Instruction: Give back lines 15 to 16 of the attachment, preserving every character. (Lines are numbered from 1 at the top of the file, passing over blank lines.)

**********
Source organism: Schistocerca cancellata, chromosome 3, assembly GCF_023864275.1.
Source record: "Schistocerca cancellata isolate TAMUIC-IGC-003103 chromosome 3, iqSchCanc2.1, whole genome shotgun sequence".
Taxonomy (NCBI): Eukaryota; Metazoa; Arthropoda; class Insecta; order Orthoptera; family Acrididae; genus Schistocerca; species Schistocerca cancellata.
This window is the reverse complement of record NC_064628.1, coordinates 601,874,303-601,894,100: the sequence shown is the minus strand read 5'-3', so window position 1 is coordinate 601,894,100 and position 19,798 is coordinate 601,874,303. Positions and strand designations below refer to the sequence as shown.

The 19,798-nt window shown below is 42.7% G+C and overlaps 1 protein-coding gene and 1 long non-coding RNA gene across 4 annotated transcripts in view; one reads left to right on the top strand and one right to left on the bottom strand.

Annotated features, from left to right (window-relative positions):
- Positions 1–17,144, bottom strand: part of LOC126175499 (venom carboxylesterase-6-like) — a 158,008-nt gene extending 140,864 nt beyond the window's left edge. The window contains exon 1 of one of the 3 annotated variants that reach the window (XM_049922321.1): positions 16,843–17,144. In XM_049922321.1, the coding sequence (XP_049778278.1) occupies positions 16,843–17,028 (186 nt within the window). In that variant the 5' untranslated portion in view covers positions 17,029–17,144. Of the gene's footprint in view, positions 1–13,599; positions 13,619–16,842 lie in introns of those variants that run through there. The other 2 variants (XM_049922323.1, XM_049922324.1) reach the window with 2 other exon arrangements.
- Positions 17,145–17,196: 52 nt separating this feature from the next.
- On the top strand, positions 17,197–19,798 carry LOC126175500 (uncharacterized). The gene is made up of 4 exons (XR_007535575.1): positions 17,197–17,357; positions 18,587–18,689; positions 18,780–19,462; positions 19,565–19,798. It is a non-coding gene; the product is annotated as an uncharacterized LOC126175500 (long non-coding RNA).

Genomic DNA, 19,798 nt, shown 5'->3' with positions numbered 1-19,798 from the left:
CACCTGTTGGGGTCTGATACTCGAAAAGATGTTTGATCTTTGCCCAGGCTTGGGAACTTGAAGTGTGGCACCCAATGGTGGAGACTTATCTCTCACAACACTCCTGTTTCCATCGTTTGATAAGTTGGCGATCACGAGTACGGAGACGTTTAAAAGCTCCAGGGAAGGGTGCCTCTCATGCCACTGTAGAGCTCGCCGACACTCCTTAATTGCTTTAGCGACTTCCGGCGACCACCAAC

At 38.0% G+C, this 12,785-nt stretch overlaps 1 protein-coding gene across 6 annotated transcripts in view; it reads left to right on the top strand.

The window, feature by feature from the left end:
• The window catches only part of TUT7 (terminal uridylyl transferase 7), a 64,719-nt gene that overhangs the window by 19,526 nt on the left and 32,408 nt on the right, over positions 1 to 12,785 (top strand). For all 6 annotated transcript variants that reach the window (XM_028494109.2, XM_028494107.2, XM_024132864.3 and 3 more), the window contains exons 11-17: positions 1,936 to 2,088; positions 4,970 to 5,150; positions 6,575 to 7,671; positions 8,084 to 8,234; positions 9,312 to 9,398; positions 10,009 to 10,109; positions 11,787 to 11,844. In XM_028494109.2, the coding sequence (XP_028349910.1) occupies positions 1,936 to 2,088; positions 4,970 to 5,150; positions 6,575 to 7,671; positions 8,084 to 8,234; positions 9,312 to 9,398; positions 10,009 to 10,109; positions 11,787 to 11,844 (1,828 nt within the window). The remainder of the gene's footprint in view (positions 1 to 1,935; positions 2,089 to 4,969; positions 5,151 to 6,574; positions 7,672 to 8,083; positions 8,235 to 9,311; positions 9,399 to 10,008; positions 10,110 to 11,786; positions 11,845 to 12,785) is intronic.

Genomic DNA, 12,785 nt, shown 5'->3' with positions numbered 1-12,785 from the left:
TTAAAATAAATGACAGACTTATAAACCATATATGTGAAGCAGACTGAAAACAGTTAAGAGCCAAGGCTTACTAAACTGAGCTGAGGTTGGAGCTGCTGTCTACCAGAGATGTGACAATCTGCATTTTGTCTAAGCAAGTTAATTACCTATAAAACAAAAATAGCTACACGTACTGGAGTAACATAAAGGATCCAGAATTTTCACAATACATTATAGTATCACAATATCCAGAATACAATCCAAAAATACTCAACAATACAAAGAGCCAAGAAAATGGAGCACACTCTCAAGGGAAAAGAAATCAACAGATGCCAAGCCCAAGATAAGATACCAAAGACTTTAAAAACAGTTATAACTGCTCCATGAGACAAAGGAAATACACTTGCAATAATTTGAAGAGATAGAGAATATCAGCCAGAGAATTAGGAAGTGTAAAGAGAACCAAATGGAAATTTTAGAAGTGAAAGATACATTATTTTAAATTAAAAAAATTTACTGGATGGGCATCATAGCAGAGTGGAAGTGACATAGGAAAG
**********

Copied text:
Genomic DNA, 12,785 nt, shown 5'->3' with positions numbered 1-12,785 from the left:
TTAAAATAAATGACAGACTTATAAACCATATATGTGAAGCAGACTGAAAACAGTTAAGAGCCAAGGCTTACTAAACTGAGCTGAGGTTGGAGCTGCTGTCTACCAGAGATGTGACAATCTGCATTTTGTCTAAGCAAGTTAATTACCTATAAAACAAAAATAGCTACACGTACTGGAGTAACATAAAGGATCCAGAATTTTCACAATACATTATAGTATCACAATATCCAGAATACAATCCAAAAATACTCAACAATACAAAGAGCCAAGAAAATGGAGCACACTCTCAAGGGAAAAGAAATCAACAGATGCCAAGCCCAAGATAAGATACCAAAGACTTTAAAAACAGTTATAACTGCTCCATGAGACAAAGGAAATACACTTGCAATAATTTGAAGAGATAGAGAATATCAGCCAGAGAATTAGGAAGTGTAAAGAGAACCAAATGGAAATTTTAGAAGTGAAAGATACATTATTTTAAATTAAAAAAATTTACTGGATGGGCATCATAGCAGAGTGGAAGTGACATAGGAAAG